AT THE start of the meeting with Putin, Netanyahu - who began the day by standing alongside the Russian president at the massive military parade on Moscow's Red Square commemorating the anniversary of the victory over the Third Reich - drew comparisons between the Nazis and the current Iranian regime.
Putin reviewed the parade from a tribune packed with Soviet war veterans, some of whom wore rows of campaign medals and clutched red roses.
The authorities, backed by state media, use the event to boost patriotic feeling and show the world and potential buyers of military hardware how a multi-billion dollar modernisation programme is changing the face of the Russian military.
They would "think together how we can act correctly in the region, how we can remove the threats that exist in the region in a responsible and reasonable way". Behind the new threats are the same old ugly features: selfishness and intolerance, aggressive nationalism, and claims to exclusivity.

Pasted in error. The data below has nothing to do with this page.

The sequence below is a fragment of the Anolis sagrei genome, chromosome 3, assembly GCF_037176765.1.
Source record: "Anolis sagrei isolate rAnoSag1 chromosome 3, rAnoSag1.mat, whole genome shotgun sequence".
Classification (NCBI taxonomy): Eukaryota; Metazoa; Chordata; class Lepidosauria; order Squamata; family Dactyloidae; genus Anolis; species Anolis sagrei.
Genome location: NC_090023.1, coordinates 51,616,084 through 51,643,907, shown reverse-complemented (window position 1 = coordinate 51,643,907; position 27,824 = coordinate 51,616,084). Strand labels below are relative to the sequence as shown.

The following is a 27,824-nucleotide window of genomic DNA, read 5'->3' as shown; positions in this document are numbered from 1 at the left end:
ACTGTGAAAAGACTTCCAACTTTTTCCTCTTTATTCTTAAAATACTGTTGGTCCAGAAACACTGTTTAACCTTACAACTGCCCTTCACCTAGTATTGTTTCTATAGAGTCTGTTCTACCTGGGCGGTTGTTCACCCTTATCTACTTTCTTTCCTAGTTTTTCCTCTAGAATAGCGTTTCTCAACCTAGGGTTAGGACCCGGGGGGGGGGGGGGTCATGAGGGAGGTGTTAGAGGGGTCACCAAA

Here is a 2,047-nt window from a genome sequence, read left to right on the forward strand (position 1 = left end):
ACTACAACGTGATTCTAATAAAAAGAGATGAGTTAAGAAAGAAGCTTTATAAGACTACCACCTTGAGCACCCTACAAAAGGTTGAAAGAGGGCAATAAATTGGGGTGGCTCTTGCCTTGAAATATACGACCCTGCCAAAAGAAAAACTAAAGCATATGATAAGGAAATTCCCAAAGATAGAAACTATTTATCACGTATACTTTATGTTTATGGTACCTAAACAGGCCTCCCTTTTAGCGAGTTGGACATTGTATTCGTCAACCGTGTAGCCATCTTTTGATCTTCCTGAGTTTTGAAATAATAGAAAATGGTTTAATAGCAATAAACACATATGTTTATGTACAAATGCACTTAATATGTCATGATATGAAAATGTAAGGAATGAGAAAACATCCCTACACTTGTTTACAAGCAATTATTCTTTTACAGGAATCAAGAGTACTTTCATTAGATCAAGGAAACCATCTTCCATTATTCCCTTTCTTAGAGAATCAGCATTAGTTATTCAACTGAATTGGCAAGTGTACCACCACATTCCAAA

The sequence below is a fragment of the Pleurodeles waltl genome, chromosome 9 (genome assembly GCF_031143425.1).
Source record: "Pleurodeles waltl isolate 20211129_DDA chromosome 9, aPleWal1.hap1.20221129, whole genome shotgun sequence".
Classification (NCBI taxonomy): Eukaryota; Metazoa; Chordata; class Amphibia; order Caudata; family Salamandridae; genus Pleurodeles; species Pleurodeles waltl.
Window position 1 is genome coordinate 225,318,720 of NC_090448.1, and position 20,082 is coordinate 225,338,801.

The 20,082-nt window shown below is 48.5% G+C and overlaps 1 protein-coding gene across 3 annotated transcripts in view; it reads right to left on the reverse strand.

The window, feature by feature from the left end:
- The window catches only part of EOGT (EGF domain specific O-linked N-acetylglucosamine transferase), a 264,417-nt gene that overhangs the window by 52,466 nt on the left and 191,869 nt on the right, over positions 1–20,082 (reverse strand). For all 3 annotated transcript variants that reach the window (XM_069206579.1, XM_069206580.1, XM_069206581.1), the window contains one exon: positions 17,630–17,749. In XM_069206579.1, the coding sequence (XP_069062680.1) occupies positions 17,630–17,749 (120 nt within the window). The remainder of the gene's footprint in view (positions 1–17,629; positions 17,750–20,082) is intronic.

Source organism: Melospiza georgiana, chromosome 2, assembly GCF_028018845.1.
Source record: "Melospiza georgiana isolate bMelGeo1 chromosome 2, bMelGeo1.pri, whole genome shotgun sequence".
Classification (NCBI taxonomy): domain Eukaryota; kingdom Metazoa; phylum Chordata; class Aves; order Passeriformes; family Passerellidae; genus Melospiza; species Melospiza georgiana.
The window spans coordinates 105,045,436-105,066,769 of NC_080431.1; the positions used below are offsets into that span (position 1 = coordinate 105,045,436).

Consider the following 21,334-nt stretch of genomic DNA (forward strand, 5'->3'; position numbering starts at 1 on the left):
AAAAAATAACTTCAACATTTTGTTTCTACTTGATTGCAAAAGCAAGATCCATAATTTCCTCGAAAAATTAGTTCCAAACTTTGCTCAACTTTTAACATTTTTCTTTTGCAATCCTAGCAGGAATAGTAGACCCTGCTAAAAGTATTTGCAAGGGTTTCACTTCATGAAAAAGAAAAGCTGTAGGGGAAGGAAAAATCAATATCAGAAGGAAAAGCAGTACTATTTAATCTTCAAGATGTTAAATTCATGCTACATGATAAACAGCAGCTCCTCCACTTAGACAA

For instance, among the systems on display were the S-400 air-defense missile system that Moscow has deployed in Syria to protect its forces.
The major new equipment on display included a Terminator tank created to be used in war zones involving nuclear weapons and weapons of mass destruction, and a MiG-31 supersonic interceptor jet carrying a high-precision Kinzhal (Dagger) missile.
Putin disclosed the Kinjal's existence in March along with other missile systems he touted as unbeatable, describing how it could evade any enemy defences.
Sukhoi Su-57 fighter jets flew overhead, two months after they were spotted undergoing "real-world" testing in Syria.
Putin later issued an extensive decree calling for "acceleration of the technological development of the Russian Federation" and "creation of a high-performance export-oriented sector in the basic sectors of the economy, primarily in manufacturing and the agro-industrial sector".
"Russia is open to dialogue on all questions of ensuring global security" and is "ready for constructive, equal partnership", he said in a speech that concluded with shouts of "Hurrah!" from the assembled forces.